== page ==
May your whole spirit, soul and body be kept blameless at the coming of our Lord Jesus Christ. 24 The one who calls you is faithful and he will do it.
25 Brothers, pray for us. 26 Greet all the brothers with a holy kiss. 27 I charge you before the Lord to have this letter read to all the brothers.
28 The grace of our Lord Jesus Christ be with you.
Paul gives both his final instruction about leadership and a benediction. Christians should
support and encourage one another. We should respect the elders and leaders of our congregations because of their work for the Lord and the whole people of God. The Lord Jesus, by humbling Himself to the point of washing His disciples’ feet, showed to
us the love He has for all believers.
I pray: Lord, give us Your heart and mind so that our life may be blameless, respecting and loving others. In Jesus’
name we pray. Amen.
Edward A. Engelbrecht, The Lutheran Study Bible (St. Louis, MO: Concordia Publishing House, 2009), 2058.
1 Thessalonians 5:1–11 (ESV)
The Day of the Lord
5 Now concerning the times and the seasons, brothers, you have no need to have anything written to you. 2 For you yourselves are fully
aware that the day of the Lord will come like a thief in the night. 3 While people are saying, “There is peace and security,” then sudden destruction will come upon them as labor pains come upon a pregnant woman,
and they will not escape. 4 But you are not in darkness, brothers, for that day to surprise you like a thief. 5 For you are all children of light, children of the day. We are not of the night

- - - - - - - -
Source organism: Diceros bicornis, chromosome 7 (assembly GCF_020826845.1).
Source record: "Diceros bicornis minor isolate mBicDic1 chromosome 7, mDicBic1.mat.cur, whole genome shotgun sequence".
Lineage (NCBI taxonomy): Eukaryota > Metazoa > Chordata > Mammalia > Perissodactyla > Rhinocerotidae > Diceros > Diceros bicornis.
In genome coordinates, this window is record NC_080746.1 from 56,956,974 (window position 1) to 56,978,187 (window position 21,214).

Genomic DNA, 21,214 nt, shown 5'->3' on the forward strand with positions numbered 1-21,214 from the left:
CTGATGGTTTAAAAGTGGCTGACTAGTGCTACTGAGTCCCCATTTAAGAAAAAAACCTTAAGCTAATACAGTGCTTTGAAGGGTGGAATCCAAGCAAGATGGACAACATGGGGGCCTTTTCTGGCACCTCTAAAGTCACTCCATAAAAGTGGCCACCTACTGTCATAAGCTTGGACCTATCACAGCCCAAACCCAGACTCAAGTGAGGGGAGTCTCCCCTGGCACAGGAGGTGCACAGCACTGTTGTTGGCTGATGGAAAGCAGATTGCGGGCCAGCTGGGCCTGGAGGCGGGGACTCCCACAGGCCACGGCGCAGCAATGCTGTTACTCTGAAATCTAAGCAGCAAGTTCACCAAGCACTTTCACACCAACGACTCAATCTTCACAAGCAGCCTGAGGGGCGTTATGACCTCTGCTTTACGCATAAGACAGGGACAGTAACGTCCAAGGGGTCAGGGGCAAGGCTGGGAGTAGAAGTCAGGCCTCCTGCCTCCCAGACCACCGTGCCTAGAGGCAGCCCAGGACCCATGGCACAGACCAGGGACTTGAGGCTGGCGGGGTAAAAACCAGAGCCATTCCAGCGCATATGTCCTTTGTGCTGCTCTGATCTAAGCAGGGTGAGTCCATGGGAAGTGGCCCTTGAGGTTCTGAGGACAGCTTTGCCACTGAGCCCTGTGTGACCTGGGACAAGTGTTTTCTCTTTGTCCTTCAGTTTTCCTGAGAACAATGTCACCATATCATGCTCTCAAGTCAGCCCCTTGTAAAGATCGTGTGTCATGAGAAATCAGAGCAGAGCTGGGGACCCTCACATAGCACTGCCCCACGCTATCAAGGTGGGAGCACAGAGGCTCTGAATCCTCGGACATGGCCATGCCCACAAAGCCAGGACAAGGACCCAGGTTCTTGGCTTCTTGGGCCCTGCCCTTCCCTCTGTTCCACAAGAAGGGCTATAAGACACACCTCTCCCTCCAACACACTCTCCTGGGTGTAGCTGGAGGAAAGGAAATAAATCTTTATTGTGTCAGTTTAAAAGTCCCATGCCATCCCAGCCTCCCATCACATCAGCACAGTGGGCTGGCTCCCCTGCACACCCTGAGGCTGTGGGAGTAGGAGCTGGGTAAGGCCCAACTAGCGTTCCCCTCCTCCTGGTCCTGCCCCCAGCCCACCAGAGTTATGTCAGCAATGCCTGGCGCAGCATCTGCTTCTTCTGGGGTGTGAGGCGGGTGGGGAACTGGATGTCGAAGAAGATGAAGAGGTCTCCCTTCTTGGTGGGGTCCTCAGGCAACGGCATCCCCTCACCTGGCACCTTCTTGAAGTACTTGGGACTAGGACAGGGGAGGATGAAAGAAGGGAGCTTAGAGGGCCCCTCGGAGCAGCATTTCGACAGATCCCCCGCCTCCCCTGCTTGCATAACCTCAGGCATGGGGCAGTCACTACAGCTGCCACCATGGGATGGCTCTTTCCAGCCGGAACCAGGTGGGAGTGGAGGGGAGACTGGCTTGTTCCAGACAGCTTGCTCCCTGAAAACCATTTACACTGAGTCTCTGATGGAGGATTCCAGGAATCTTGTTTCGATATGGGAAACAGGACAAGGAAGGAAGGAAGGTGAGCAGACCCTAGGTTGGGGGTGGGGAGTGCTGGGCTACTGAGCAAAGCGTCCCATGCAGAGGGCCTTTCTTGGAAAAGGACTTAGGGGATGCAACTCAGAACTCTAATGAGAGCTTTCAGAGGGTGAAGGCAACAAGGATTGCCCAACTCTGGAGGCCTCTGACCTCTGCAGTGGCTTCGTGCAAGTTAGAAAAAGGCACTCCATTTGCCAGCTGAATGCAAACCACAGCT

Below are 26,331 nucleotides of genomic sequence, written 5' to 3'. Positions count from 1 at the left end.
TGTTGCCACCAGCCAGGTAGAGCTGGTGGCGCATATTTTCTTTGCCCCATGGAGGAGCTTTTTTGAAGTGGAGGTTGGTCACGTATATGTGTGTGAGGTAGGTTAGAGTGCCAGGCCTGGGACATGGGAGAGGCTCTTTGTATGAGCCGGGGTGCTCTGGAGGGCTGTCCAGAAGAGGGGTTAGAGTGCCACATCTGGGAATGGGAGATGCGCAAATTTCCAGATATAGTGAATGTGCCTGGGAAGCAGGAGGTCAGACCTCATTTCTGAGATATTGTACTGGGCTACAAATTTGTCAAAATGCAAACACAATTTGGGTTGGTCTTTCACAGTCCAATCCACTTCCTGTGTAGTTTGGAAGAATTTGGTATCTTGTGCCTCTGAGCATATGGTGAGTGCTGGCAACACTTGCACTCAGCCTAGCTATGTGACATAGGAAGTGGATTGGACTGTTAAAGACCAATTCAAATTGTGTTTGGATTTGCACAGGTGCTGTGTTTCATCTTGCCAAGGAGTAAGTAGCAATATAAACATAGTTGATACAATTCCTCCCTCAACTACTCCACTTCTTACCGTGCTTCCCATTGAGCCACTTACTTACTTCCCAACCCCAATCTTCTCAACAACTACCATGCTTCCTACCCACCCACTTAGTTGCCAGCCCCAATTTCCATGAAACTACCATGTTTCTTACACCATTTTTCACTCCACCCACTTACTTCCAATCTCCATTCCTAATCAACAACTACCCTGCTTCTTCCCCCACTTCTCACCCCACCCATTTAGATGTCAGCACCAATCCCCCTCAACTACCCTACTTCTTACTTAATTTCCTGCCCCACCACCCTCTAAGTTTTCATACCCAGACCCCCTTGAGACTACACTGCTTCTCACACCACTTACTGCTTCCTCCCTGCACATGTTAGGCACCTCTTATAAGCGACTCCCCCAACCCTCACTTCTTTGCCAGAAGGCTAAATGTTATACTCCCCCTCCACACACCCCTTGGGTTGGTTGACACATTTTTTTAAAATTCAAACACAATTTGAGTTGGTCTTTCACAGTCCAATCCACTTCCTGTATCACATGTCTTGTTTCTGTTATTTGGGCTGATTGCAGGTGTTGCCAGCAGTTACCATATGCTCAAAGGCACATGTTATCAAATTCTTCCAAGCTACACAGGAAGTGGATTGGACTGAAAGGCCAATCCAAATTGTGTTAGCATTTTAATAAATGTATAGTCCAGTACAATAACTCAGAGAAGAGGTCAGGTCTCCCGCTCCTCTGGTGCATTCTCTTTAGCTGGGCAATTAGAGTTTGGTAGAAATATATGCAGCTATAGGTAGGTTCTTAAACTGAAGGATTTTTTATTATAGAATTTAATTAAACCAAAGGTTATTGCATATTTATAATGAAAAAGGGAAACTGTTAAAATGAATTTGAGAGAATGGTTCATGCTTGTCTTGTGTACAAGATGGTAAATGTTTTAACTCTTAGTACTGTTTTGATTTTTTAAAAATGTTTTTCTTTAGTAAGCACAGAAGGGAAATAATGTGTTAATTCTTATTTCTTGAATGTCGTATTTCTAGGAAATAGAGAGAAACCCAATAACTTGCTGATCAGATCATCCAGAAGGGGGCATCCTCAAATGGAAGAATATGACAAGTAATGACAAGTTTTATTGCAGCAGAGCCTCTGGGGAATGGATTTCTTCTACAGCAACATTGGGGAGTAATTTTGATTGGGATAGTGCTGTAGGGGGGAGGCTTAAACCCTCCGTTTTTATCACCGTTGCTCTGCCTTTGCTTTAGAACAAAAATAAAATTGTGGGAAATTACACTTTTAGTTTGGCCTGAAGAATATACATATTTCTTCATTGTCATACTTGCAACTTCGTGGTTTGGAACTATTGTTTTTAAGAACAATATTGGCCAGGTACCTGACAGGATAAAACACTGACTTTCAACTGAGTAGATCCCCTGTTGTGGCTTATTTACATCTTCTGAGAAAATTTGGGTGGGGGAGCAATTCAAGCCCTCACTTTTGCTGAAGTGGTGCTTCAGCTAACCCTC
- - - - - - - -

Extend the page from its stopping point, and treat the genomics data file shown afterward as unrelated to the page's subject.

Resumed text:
or of the darkness. 6 So then let us not sleep, as others do, but let us keep awake and be sober. 7 For those who sleep, sleep at night, and those who get drunk, are drunk at night. 8 But
since we belong to the day, let us be sober, having put on the breastplate of faith and love, and for a helmet the hope of salvation. 9 For God has not destined us for wrath, but to obtain salvation through our Lord Jesus Christ,
10 who died for us so that whether we are awake or asleep we might live with him. 11 Therefore encourage one another and build one another up, just as you are doing.
After describing the future glory of those who have died in Christ, Paul now proceeds to tell the Thessalonians about the coming Day of Judgment in which the Lord will give His final verdict. Let us walk in holiness
and righteousness so that we may not be ashamed when our Lord appears to judge our work. The Lord who has chosen us for salvation and died for us will be on our side on the final Day of Judgment.
I pray: Lord, help us to recognize that there is a Day of Judgment for us. May the work and righteousness of our Lord Jesus Christ be our defense when You come to judge the living and the dead. Amen.
Edward A. Engelbrecht, The Lutheran Study Bible
(St. Louis, MO: Concordia Publishing House, 2009), 2057.
1 Thessalonians 4:13–18 (ESV)
The Coming of the Lord
13 But we do not want you to be uninformed, brothers, about those who are asleep, that you may not grieve as others do who have no hope. 14 For since
we believe that Jesus died and rose again, even so, through Jesus, God will bring with him those who have fallen asleep. 15 For this we declare to you by a word from the Lord, that we who are alive, who are left until the coming